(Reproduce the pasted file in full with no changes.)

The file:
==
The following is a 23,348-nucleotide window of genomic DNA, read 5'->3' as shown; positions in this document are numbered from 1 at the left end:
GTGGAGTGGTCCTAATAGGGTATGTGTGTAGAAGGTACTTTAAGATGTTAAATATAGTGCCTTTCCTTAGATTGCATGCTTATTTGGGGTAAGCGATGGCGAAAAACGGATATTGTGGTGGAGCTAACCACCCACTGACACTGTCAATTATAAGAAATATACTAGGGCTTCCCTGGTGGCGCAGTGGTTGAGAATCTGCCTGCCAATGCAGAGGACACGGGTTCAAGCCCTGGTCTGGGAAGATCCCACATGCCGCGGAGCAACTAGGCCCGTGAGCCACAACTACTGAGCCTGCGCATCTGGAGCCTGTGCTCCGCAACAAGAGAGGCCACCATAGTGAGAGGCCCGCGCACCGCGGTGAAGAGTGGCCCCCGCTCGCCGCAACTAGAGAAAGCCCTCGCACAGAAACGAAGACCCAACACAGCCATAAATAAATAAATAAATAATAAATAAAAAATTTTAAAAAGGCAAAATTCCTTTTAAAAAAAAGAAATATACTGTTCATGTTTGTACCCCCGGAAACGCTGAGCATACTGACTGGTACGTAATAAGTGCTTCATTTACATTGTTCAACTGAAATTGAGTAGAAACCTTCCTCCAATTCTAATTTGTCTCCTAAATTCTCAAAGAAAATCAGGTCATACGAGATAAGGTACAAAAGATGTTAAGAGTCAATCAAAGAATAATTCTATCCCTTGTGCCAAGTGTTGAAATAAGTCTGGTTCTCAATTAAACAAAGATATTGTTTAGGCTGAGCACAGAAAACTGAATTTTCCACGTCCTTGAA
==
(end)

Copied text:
The following is a 23,348-nucleotide window of genomic DNA, read 5'->3' as shown; positions in this document are numbered from 1 at the left end:
GTGGAGTGGTCCTAATAGGGTATGTGTGTAGAAGGTACTTTAAGATGTTAAATATAGTGCCTTTCCTTAGATTGCATGCTTATTTGGGGTAAGCGATGGCGAAAAACGGATATTGTGGTGGAGCTAACCACCCACTGACACTGTCAATTATAAGAAATATACTAGGGCTTCCCTGGTGGCGCAGTGGTTGAGAATCTGCCTGCCAATGCAGAGGACACGGGTTCAAGCCCTGGTCTGGGAAGATCCCACATGCCGCGGAGCAACTAGGCCCGTGAGCCACAACTACTGAGCCTGCGCATCTGGAGCCTGTGCTCCGCAACAAGAGAGGCCACCATAGTGAGAGGCCCGCGCACCGCGGTGAAGAGTGGCCCCCGCTCGCCGCAACTAGAGAAAGCCCTCGCACAGAAACGAAGACCCAACACAGCCATAAATAAATAAATAAATAATAAATAAAAAATTTTAAAAAGGCAAAATTCCTTTTAAAAAAAAGAAATATACTGTTCATGTTTGTACCCCCGGAAACGCTGAGCATACTGACTGGTACGTAATAAGTGCTTCATTTACATTGTTCAACTGAAATTGAGTAGAAACCTTCCTCCAATTCTAATTTGTCTCCTAAATTCTCAAAGAAAATCAGGTCATACGAGATAAGGTACAAAAGATGTTAAGAGTCAATCAAAGAATAATTCTATCCCTTGTGCCAAGTGTTGAAATAAGTCTGGTTCTCAATTAAACAAAGATATTGTTTAGGCTGAGCACAGAAAACTGAATTTTCCACGTCCTTGAA